The other night when I was getting ready to hit the rack, I checked my social media feeds as I usually do, and caught the beginnings of the tragedy in West, Texas. With Boston also heavy on our hearts, the news will go where the news will go and the manhunt , to be candid, was exciting news. I don't blame the media for that; they have a job, and that job is to tell the public what is going on in the world. Much of the world was affected in one way or another by the drama unfolding in Boston. And truthfully, very few of us, myself included, even knew where to start to look for West, Texas, much less have had any ties to this small community.
But as things happen, I just so happened to be online when the first reports were being communicated, and since I am actively working on a research paper whose subject is social media use in disasters, I engaged. And by the time I went to bed, I had used the resources at my disposal to not only read what was going on there, but to interact with people who lived there and worked there. I knew where the plant was and the relationship of the nursing home, the school, the apartment complex, and the hospital to the disaster scene.
The other night, there was 1,128 miles between me and some of the people I was interacting with. There is a concept these days that people don't seem to relate to, and this is, regardless of the physical space the internet puts between you and the next person, there is still a live, feeling, breathing human on the other end of the signal. There is a community of individuals, people who do the things we do for a living, attend churches similar to ours, and read the same books.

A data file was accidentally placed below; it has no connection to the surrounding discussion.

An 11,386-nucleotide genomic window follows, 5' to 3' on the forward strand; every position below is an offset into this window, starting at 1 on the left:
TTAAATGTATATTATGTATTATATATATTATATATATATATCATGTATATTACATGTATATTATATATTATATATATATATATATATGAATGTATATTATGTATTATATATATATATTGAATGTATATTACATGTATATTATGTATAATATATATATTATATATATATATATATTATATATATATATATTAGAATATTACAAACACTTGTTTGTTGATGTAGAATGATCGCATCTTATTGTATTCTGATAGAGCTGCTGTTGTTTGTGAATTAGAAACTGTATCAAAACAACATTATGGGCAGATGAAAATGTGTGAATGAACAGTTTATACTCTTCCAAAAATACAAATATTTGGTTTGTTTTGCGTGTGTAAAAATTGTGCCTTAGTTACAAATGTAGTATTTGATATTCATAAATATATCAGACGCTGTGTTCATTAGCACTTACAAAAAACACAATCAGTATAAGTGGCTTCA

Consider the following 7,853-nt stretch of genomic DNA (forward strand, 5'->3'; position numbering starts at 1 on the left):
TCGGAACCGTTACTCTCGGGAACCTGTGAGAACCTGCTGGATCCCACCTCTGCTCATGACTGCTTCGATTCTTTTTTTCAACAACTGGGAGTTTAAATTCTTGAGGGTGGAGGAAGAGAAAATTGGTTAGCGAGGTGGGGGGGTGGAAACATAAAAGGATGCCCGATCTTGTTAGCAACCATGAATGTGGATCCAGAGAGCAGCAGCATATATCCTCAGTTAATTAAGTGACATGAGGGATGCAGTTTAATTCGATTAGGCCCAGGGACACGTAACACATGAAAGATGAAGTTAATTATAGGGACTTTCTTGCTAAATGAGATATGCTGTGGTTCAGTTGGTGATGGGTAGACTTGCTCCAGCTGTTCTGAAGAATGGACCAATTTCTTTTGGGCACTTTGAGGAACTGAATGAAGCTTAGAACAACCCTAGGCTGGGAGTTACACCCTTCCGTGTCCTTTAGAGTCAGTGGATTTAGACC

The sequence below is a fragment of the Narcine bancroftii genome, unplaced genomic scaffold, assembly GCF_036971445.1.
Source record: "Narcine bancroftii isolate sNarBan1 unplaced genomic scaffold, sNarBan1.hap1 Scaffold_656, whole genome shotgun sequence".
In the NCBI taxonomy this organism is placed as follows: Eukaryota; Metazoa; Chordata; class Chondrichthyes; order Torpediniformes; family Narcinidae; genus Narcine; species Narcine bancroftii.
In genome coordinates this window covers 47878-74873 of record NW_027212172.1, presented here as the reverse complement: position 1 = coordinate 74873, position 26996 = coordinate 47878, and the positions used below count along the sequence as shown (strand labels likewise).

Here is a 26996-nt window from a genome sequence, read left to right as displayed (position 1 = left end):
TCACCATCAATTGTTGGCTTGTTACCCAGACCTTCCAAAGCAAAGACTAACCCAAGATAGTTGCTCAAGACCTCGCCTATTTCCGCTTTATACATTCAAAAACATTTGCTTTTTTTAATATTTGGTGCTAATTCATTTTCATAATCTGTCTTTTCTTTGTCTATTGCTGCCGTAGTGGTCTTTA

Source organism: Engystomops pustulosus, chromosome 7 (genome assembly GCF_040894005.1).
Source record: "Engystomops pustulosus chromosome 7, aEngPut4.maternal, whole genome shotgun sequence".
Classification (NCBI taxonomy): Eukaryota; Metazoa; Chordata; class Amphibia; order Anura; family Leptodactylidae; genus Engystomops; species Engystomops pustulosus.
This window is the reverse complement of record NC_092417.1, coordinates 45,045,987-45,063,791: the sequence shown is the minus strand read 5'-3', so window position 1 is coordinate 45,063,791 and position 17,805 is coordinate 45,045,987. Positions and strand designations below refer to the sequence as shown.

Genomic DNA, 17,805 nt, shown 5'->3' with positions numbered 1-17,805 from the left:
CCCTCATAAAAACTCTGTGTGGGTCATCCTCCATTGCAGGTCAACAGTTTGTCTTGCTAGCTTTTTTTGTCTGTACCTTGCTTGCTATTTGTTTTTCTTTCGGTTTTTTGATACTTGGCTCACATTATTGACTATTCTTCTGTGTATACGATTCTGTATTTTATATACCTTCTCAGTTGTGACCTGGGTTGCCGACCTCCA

I don't know anything about the firefighters who engaged the fire that evening, but I know this: I have thought about the situation a lot and realize that they must have really been cognizant of what was about to occur, yet they went in and did the job anyway. Hearing some of the reports now, I relate with what it must have been like for Dallas Fire Department Captain Kenny Harris, a career firefighter with no jurisdiction there other than being another member of the community. Capt. Harris obviously felt things were dire enough to help the West Fire Department do something, be it to begin an evacuation of the nearby nursing home, or to try to establish an unmanned stream, or whatever strategy they were trying to employ.
From what I understand, there was an EMT class going on and those individuals were also involved in trying to help. I don't know that they had any duty to act, but I am guessing that perhaps they did not, but they tried anyway. And as always, when you live in a community of 2800 people, neighbors are out helping neighbors, despite the imminent danger, and defying all of the survival tendencies wired deeply into our subconcious.
One of the things that makes Man an evolved species is the capacity for empathy. These stories coming from West, Texas, friends, are REAL heroism, not the stuff that people pretend they have when they do something dumb for a lost cause. This is the stuff I admire and everyone of you should as well. These individuals could have very well run in the other direction; if they were trained and knew what was in that plant, there's no reason to believe they didn't understand the ramifications for staying. But they saved many people by their actions and in the long run, gave up their lives for the benefit of others.
I realize that the events in Boston were very emotional. I have also been to Boston and certainly appreciate the importance of the city and the people there. And I too admire the courage of those who ran toward the event to help, and those who ran to the hospital to donate blood, and the courage and the determination of the people of Boston in tracking these murderers down. I grieve like all of the rest of you for the dead, for the injured, and for what this has done to our nation.
But there is a story to be told in West, Texas that I think we need to know more about. Before this event gets lost in the other events of this week, we as a nation need to reach out to them and grieve with them as well, support them, and help them to recover.